A large part of HIPAA compliance and any data security is making sure that the person that the PHI is linked to can be kept confidential. This includes de-identification of data, separating any personal identifying information from the medical information. Your application may do this so you can share the health data for business or research reasons. You must also make sure that only those with proper authorization can connect medical data to information that identifies a person.
Encrypt data about patients and healthcare customers
When data is being used, transmitted, or stored, HIPAA-compliant software applications should use encryption to make sure that if someone penetrates the physical safeguards protecting data the personal health information itself is encrypted.
Manage access to PHI
Users’ access to personal health information, abbreviated as PHI or e-PHI if it is electronically protected health information, is something that healthcare software must manage and monitor. Your applications must provide a mechanism for granting, monitoring, and revoking access to each individual’s personal health information. Roles-based access and two-factor authentication are great examples of this that you will need to consider. An important part of access control is also making sure that business associate agreements are in place before access is granted.
Track everything that happens to PHI
Because part of the HIPAA security rule is a requirement to report any type of security incident, including a data breach, your software should track who accesses PHI and what they do with that access. If a breach occurs, your application should be able to identify who accessed the data and if or how they changed it.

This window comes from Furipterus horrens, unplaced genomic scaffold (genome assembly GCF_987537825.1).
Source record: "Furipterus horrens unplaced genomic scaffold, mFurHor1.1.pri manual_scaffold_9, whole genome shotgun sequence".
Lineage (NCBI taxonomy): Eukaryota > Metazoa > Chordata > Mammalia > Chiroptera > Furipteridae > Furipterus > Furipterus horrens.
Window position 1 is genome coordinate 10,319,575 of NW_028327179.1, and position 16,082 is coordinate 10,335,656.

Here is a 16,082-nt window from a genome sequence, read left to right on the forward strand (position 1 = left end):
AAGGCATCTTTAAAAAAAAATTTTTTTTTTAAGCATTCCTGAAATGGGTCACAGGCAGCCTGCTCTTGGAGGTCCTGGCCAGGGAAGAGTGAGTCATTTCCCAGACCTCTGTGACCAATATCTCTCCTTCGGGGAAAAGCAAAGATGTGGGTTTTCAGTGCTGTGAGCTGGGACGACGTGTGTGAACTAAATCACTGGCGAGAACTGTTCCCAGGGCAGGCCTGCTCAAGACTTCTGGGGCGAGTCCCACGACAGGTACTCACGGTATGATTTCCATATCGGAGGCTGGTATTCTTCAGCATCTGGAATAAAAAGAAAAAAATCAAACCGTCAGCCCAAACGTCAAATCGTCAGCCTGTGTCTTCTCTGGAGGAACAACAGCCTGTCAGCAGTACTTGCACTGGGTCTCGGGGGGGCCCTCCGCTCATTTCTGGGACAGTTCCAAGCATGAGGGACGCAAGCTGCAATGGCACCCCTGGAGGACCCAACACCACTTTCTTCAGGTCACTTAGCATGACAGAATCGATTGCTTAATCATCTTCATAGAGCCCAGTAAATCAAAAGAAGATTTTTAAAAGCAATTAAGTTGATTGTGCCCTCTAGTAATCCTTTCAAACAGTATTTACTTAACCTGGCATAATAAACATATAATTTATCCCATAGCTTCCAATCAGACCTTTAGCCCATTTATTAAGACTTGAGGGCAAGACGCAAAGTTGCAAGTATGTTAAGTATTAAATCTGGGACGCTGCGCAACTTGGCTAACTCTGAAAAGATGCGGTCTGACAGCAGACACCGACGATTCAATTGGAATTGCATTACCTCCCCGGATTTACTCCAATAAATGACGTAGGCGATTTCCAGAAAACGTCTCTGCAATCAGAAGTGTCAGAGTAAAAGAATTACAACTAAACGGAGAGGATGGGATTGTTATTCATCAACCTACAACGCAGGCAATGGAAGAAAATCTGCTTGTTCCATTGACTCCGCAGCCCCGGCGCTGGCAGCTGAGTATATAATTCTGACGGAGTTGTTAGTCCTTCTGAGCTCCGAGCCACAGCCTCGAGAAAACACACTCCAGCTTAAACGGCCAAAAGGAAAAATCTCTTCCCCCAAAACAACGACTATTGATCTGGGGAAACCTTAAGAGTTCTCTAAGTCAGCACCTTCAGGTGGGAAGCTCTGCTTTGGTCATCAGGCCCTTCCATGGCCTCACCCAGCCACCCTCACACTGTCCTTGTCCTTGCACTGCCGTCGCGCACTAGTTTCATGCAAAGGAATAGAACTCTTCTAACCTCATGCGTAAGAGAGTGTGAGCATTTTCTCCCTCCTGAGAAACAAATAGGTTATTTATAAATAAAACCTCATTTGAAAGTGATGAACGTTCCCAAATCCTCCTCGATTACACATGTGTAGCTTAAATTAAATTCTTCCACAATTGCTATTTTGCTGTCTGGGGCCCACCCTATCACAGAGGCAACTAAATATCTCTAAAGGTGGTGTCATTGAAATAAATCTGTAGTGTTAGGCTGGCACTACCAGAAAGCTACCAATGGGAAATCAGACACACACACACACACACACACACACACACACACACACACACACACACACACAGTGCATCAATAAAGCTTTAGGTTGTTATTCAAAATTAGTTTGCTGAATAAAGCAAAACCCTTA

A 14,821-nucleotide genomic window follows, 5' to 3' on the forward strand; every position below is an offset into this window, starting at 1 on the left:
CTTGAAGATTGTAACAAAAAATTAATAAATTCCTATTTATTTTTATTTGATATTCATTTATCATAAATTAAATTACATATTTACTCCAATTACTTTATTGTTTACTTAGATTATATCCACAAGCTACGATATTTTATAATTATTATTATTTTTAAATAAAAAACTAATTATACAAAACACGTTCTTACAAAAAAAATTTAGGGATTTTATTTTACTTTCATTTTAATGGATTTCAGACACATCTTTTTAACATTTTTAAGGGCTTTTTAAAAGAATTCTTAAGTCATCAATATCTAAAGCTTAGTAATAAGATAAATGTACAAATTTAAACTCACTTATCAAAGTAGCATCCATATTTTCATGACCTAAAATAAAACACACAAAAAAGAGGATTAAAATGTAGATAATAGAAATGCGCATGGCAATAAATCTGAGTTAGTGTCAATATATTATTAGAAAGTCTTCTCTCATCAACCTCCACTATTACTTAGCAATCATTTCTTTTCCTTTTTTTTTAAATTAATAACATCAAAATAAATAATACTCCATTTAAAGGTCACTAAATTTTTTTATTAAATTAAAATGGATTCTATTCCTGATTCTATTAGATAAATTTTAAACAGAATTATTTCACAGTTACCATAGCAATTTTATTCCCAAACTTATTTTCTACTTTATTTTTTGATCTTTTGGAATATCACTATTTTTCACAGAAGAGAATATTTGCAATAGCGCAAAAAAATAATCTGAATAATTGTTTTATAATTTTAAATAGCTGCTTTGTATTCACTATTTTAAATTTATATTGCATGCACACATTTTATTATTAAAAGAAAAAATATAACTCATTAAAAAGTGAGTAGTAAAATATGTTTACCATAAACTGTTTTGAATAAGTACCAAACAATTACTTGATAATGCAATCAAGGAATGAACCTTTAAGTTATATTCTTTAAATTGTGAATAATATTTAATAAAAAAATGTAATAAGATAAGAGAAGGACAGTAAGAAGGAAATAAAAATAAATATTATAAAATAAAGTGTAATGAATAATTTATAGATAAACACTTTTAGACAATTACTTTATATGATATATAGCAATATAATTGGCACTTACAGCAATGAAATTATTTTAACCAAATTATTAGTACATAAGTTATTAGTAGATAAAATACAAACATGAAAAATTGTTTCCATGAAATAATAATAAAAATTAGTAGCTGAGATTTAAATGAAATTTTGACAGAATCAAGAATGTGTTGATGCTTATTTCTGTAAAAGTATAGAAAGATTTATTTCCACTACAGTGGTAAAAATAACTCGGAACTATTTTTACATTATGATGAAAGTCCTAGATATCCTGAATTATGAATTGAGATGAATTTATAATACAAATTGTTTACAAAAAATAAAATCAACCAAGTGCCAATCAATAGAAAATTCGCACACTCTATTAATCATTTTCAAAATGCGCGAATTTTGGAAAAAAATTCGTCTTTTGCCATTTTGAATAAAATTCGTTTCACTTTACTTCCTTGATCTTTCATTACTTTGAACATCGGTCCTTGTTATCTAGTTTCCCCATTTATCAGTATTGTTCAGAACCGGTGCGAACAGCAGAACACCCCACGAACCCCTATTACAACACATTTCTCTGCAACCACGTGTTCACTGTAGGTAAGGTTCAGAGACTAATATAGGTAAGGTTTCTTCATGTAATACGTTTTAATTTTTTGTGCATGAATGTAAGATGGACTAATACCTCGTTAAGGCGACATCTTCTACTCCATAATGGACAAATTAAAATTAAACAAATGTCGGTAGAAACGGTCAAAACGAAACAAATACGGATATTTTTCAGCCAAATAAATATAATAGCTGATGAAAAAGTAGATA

Making HIPAA compliance part of your software development process
Once you have an understanding of what HIPAA is all about, it is time to start creating requirements and writing software. Whether you are writing the software yourself or working with a partner, you need to make sure that compliance is part of both your culture and the culture of your software partner. When everyone is thinking about and aware of the security standards involved in handling and storing personal health information, they will naturally build them into the software.
When using an agile software development process for HIPAA-compliant software, the team should answer these questions:
- Will PHI be part of this requirement?
- Will any PHI data be secure at rest or in motion?
- What access controls are required?
- How will access be monitored?
The HIPAA rules also make auditing your software part of the compliance process. You will need to establish audit controls and document the results of your audits. Your audit must address HIPAA privacy, security, and breach notification rules. This type of risk assessment is not only required, but it will result in a better software solution.
A great place to start is to create a HIPAA compliance checklist. Your checklist should cover the technical, administrative, and physical safeguards required by the rules. It is a good idea to apply the checklist to your requirements and your software throughout its lifecycle.
When dealing with HIPAA, work with experienced software developers
The information shared above should help dispel any apprehension you have about creating HIPAA-compliant software. It should also make it clear that there is a lot to working with personal health information—much expertise and care are required. That is why finding a partner who has experience in this area is so essential.
If you are creating custom software in the healthcare space, you need a partner that already has HIPAA compliance in their culture. Just as Zibtek showed when we helped Fortify create an application to help people struggling with addiction.
Another excellent example of our ability to deliver fantastic custom software that is HIPAA compliant was the suite of online tools for clinic and healthcare service that we developed for Statix. These and other companies count on Zibtek for their custom software development in the healthcare space. Contact us to learn about our proven process, how we can help with HIPAA compliance, and why our whole custom software development process makes us a trusted partner to so many companies.